Moreover, supervisory personnel are generally not liable under § 1983 for the actions of their employees under a theory ofrespondeat superior and, therefore, when a named defendant holds a supervisorial position, the causal link between him and the claimed constitutional violation must be specifically alleged.See Fayle v. Stapley, 607 F.2d 858, 862 (9th Cir. 1979); Mosher v. Saalfeld, 589 F.2d 438, 441 (9th Cir. 1978), cert. denied, 442 U.S. 941 (1979). Vague and conclusory allegations concerning the involvement of official personnel in civil rights violations are not sufficient. See Ivey v. Board of Regents, 673 F.2d 266, 268 (9th Cir. 1982). It is not enough to simply allege defendant Chapman's personal involvement without providing any factual predicate for such a claim. Nor can defendant state officials Cate and Kernan be implicated simply by the jobs they hold with awareness of plaintiff's situation generically imputed to them. These defendants will be dismissed with leave to amend.
In addition, to the extent plaintiff seeks injunctive relief, just as it is not necessary to allege Monell policy grounds when suing a state or municipal official in his or her official capacity for injunctive relief related to a procedure of a state entity, Chaloux v. Killeen, 886 F.2d 247 (9th Cir. 1989), it follows that it is not necessary to allege the personal involvement of a state official when plaintiffs are attacking a state procedure on federal grounds that relates in some way to the job duties of the named defendant. All that is required is that the complaint name an official who could appropriately respond to a court order on injunctive relief should one ever be issued. Harrington v. Grayson, 764 F. Supp. 464, 475-477 (E.D. Mich. 1991); Malik v. Tanner, 697 F. Supp. 1294, 1304 (S.D.N.Y. 1988). ("Furthermore, a claim for injunctive relief, as opposed to monetary relief, may be made on a theory of respondeat superior in a § 1983 action.");Fox Valley Reproductive Health Care v. Arft, 454 F. Supp. 784, 786 (E.D. Wis. 1978). See also, Hoptowit v. Spellman, 753 F.2d 779 (9th Cir. 1985), permitting an injunctive relief suit to continue against an official's successors despite objection that the successors had not personally engaged in the same practice that had led to the suit. However, because a suit against an official in his or her official capacity is a suit against the state, a practice, policy or procedure of the state must be at issue in a claim for official capacity injunctive relief. Haber v. Melo, 502 U.S. 21, 25, 112 S. Ct. 358, 361-62 (1991). Plaintiff, in naming Warden McDonald as a defendant has named an official who could respond to any court order requiring injunctive relief.
In addition, although plaintiff names Harkness as a defendant, he does not appear to have alleged his personal involvement in the deprivations described. This defendant will be dismissed with leave to amend. Moreover, within the body of the complaint, plaintiff lists defendant Dangler among a number of defendants he alleges violated his First Amendment rights, but he does not identify this individual as a defendant among the parties he lists as such (see above) and this individual will be dismissed as well with leave to amend.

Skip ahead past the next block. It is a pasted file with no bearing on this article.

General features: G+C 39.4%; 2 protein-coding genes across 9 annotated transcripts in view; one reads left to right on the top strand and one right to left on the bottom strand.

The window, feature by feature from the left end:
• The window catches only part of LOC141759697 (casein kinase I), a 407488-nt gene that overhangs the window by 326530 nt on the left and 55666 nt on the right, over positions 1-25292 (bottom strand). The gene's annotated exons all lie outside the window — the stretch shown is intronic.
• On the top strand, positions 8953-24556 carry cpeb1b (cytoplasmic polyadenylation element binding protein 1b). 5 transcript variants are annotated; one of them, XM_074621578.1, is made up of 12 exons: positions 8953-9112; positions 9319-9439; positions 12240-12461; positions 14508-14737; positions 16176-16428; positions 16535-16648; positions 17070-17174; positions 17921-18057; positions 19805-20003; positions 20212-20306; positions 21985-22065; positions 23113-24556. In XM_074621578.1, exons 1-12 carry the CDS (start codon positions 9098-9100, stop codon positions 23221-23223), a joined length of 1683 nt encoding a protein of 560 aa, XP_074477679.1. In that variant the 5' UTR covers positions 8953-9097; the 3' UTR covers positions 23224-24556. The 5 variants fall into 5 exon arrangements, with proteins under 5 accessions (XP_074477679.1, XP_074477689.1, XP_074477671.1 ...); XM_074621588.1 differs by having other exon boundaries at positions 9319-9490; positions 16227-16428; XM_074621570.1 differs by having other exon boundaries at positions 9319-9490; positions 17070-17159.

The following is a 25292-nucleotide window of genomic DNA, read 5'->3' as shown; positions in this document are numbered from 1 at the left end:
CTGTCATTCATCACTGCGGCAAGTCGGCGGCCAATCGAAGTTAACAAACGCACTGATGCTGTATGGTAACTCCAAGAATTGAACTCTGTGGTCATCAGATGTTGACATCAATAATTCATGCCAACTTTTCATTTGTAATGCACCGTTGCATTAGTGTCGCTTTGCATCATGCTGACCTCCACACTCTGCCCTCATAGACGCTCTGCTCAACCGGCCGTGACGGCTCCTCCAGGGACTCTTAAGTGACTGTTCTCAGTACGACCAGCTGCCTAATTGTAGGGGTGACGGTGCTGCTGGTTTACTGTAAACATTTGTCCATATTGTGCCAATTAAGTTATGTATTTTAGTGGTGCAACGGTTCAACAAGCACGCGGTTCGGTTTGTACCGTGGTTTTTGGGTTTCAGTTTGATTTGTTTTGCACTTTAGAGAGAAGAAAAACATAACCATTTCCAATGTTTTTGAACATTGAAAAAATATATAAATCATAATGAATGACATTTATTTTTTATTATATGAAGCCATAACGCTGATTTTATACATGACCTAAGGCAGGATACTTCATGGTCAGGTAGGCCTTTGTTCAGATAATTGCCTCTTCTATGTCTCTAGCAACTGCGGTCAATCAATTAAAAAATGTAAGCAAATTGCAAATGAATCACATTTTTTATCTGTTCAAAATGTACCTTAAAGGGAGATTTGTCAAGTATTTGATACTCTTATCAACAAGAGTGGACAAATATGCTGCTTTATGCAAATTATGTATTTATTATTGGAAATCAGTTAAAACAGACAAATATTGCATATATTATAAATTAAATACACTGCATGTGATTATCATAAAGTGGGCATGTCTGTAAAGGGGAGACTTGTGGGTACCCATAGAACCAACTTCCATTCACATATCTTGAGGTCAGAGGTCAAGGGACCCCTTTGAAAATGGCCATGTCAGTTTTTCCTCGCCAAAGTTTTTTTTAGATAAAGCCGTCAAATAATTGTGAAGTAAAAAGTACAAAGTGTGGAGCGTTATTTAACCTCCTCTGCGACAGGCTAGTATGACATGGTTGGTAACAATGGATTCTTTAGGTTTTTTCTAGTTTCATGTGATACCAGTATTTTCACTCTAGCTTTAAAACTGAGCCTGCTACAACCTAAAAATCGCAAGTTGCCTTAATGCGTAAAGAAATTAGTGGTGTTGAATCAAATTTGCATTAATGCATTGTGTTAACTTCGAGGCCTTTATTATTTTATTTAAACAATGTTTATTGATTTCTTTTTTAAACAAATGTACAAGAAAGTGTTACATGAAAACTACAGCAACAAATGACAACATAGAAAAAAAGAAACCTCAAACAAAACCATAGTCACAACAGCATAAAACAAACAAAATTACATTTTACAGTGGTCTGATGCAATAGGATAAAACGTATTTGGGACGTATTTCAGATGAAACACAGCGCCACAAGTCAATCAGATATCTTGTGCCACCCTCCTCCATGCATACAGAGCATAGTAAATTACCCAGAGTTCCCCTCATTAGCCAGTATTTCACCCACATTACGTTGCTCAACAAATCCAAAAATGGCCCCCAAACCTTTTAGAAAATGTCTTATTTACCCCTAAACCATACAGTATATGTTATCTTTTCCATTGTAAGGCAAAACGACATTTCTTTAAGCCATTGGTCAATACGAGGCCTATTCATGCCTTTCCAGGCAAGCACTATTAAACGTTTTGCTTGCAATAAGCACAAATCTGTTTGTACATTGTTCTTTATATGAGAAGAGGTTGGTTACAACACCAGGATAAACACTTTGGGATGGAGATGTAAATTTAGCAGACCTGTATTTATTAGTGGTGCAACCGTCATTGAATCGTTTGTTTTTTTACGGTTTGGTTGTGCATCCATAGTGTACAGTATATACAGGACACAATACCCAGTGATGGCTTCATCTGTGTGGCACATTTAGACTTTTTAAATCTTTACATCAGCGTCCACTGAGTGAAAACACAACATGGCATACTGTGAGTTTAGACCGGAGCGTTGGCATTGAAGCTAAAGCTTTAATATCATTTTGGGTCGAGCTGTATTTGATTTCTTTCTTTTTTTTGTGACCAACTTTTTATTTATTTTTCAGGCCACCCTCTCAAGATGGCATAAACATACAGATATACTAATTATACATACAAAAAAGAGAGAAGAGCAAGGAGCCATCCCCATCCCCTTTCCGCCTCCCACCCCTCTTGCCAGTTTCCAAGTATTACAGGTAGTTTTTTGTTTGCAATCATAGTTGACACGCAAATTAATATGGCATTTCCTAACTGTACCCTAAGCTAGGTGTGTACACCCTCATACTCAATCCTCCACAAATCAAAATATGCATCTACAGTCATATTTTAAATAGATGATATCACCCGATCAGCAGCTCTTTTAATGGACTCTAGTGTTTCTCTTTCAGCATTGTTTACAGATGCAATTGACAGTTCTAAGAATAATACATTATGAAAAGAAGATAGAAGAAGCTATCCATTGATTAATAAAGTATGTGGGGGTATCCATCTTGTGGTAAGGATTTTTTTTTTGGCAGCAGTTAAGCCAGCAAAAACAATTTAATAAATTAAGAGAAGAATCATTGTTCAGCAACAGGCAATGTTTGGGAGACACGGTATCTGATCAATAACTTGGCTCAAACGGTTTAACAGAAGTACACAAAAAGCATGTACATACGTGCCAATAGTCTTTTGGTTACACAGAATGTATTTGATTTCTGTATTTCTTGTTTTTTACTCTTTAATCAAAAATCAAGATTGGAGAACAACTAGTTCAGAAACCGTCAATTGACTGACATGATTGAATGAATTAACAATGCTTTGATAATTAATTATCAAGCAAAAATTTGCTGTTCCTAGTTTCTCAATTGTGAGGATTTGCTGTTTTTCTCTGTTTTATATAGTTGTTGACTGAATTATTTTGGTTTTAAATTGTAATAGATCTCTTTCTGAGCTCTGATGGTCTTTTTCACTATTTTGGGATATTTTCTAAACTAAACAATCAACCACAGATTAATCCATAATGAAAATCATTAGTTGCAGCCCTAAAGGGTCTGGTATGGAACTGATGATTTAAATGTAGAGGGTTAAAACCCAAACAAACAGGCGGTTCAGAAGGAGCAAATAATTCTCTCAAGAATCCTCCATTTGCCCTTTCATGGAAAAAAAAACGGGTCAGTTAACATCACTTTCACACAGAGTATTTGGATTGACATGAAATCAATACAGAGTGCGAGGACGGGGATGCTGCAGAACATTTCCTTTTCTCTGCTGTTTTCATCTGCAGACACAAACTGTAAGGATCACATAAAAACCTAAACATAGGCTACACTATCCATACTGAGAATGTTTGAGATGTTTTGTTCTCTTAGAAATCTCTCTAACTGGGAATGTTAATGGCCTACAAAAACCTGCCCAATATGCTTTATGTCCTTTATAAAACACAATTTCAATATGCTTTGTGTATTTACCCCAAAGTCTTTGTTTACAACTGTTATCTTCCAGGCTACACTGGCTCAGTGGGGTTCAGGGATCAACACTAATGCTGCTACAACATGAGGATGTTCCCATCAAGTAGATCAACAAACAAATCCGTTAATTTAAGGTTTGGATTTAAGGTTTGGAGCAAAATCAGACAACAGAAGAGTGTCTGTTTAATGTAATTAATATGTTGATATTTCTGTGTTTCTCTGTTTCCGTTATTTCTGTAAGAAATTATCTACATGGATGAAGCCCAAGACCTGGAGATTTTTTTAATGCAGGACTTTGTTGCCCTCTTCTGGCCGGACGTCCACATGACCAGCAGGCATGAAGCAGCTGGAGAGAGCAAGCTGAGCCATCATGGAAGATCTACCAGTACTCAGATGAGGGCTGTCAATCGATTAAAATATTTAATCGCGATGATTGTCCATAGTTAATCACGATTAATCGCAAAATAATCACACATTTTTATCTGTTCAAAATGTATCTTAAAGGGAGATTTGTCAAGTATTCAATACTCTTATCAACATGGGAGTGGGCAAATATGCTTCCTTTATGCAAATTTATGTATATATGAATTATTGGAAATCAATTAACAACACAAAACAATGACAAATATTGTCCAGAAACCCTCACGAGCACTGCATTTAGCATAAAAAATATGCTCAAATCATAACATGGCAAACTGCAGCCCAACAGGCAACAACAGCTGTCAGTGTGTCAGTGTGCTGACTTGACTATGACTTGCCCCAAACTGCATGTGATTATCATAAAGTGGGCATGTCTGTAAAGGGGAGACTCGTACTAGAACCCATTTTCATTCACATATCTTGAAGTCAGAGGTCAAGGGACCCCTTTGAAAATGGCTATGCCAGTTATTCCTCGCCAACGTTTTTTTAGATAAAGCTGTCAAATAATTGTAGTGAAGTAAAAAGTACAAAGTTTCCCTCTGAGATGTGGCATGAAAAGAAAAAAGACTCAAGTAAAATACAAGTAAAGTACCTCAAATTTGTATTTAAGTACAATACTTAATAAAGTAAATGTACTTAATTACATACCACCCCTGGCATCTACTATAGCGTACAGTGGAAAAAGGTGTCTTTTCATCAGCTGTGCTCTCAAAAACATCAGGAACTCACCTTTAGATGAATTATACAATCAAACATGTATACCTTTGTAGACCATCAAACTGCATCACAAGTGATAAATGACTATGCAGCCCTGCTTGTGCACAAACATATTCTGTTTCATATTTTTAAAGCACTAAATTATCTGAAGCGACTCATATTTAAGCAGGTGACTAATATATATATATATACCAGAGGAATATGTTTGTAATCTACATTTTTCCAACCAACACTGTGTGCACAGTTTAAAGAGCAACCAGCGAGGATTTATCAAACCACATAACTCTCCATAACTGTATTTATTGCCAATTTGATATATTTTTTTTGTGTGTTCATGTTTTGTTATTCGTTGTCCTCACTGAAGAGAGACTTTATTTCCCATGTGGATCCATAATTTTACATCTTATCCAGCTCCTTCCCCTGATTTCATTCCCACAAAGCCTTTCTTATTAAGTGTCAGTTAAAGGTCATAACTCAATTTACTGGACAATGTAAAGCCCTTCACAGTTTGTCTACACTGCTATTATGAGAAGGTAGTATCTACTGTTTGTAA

If plaintiff chooses to amend the complaint, plaintiff must demonstrate how the conditions complained of have resulted in a deprivation of plaintiff's constitutional rights. See Ellis v. Cassidy, 625 F.2d 227 (9th Cir. 1980). Also, the complaint must allege in specific terms how each named defendant is involved. There can be no liability under 42 U.S.C. § 1983 unless there is some affirmative link or connection between a defendant's actions and the claimed deprivation. Rizzo v. Goode, 423 U.S. 362, 96 S.Ct. 598 (1976); May v. Enomoto, 633 F.2d 164, 167 (9th Cir. 1980); Johnson v. Duffy, 588 F.2d 740, 743 (9th Cir. 1978). Furthermore, vague and conclusory allegations of official participation in civil rights violations are not sufficient. See Ivey v. Board of Regents, 673 F.2d 266, 268 (9th Cir. 1982).
In addition, plaintiff is informed that the court cannot refer to a prior pleading in order to make plaintiff's amended complaint complete. Local Rule 220 requires that an amended complaint be complete in itself without reference to any prior pleading. This is because, as a general rule, an amended complaint supersedes the original complaint. See Loux v. Rhay, 375 F.2d 55, 57 (9th Cir. 1967). Once plaintiff files an amended complaint, the original pleading no longer serves any function in the case. Therefore, in an amended complaint, as in an original complaint, each claim and the involvement of each defendant must be sufficiently alleged.
Accordingly, IT IS HEREBY ORDERED that:
1. Plaintiff's request to proceed in forma pauperis is granted;
2. Plaintiff is obligated to pay the statutory filing fee of $350.00 for this action. Plaintiff is assessed an initial partial filing fee of $14.19. All fees shall be collected and paid in accordance with this court's order to the Director of the California Department of Corrections and Rehabilitation filed concurrently herewith.
3. Plaintiff's claims against defendants Cate, Kernan, Chapman, Harkness and Dangler are dismissed for the reasons discussed above, with leave to file an amended complaint within twenty-eight days from the date of service of this Order. Failure to file an amended complaint will result in a recommendation that these defendants be dismissed from this action.
4. Upon filing an amended complaint or expiration of the time allowed therefor, the court will make further orders for service of process upon some or all of the defendants.
DATED: September 13, 2011